This study focuses on a reading of Proverbs 1-9 as satire via semiotics, which empowers a heightened, poetic sensitivity to multivalent textual signs. These include allusion to two points of critique against Solomon: (1) his political policy of socio-economic injustice and (2) his numerous sexual (in)discretions. That Solomon abandoned his divinely proscribed duty only evinces his lack of 'fear of Yahweh'. First, Solomon demonstrates his lack of discernment by an inability to rule with righteousness, justice and equity because of administrative policies that bled the innocent dry of their resources for his own self-aggrandizement. Second, Solomon's sexual behaviour reflects his need of Wisdom as the personification of eroticism. The absence of the 'fear of Yahweh' in Solomon prompts the poet's reproof in Proverbs 1-9 (itself a poetic torah) that he should resume his proper role of Torah meditation. How the 'son' responds to the decision posed to him remains decidedly open-ended, since satire generally offers no denouement to its plot. Nevertheless, the signs of this satiric poetry intimate the wise king as a royal fool. This is volume 399 in the Journal for the Study of the Old Tes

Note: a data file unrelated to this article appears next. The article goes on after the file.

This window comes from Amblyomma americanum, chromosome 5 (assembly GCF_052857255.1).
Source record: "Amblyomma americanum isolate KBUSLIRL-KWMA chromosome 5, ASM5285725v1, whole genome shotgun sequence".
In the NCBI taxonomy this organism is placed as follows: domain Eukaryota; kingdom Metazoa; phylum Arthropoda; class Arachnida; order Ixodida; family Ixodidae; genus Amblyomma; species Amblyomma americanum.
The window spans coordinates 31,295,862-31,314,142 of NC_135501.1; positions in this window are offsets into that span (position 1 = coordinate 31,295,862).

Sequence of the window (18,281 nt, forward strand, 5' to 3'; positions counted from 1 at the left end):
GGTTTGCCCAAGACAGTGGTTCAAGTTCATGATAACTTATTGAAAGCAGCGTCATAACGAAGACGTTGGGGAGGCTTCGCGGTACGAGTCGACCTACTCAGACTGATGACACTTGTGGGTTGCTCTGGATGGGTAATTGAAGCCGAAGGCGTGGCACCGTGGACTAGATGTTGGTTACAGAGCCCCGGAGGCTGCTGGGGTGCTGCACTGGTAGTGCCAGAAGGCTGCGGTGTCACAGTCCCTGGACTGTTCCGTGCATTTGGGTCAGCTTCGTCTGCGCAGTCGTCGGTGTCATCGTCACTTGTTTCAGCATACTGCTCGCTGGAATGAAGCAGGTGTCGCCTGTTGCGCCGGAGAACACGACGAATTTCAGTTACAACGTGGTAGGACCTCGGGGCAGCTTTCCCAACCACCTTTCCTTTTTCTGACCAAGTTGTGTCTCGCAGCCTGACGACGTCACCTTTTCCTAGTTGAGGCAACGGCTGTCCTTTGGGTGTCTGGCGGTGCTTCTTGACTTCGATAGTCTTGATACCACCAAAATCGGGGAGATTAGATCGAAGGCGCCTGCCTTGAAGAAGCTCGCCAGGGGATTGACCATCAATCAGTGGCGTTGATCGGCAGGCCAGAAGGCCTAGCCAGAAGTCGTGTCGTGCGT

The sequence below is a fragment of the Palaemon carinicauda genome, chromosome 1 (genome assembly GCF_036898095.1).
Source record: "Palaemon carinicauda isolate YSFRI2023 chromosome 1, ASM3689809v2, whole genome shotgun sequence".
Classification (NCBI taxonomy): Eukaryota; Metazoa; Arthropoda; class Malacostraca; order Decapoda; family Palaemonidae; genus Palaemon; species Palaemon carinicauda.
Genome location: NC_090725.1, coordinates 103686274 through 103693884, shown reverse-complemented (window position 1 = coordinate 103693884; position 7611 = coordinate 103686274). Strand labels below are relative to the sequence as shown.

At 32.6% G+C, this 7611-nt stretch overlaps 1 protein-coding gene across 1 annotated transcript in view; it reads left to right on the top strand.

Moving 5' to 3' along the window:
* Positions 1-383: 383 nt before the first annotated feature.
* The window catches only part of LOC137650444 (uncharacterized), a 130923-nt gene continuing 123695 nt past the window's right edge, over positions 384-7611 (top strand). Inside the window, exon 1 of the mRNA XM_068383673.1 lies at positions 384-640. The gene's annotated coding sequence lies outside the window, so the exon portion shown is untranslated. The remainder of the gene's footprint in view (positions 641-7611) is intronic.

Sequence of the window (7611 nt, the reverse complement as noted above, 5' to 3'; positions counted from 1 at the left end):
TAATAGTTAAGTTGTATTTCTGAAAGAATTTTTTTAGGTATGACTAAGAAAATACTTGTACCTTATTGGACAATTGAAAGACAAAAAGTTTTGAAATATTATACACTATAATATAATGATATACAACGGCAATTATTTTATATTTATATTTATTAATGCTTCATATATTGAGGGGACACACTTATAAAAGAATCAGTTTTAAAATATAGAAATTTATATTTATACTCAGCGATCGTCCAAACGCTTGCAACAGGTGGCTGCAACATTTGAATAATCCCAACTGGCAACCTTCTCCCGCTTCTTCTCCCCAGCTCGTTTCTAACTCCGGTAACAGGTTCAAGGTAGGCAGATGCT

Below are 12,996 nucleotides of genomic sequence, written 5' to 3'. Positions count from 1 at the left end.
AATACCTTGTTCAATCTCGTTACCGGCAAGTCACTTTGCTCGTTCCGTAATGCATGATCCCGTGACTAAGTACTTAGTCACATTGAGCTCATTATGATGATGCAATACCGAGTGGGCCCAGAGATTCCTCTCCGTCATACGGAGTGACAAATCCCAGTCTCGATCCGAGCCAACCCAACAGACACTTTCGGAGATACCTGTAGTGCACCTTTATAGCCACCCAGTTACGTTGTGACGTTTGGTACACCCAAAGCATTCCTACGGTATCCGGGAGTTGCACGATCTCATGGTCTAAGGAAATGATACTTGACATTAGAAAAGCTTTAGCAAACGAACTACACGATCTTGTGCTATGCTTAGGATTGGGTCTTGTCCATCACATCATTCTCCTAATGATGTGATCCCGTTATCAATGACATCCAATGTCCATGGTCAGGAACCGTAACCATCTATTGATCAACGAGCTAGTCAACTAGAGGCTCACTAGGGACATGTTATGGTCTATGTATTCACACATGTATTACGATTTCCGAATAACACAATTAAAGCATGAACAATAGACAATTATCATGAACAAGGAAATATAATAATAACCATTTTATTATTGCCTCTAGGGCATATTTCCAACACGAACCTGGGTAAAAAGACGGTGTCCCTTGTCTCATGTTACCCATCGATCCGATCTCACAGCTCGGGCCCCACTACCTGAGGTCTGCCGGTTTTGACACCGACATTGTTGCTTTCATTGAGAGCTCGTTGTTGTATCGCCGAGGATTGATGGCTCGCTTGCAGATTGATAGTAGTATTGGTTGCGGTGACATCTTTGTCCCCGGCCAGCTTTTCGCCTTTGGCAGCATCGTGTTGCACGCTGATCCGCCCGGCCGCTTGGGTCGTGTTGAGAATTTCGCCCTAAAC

Johnny Miles received his doctorate in Religion with specialization in Old Testament/Hebrew Bible studies from Baylor University in May 2001. He is teaching at Texas Christian University as an Adjunct Instructor.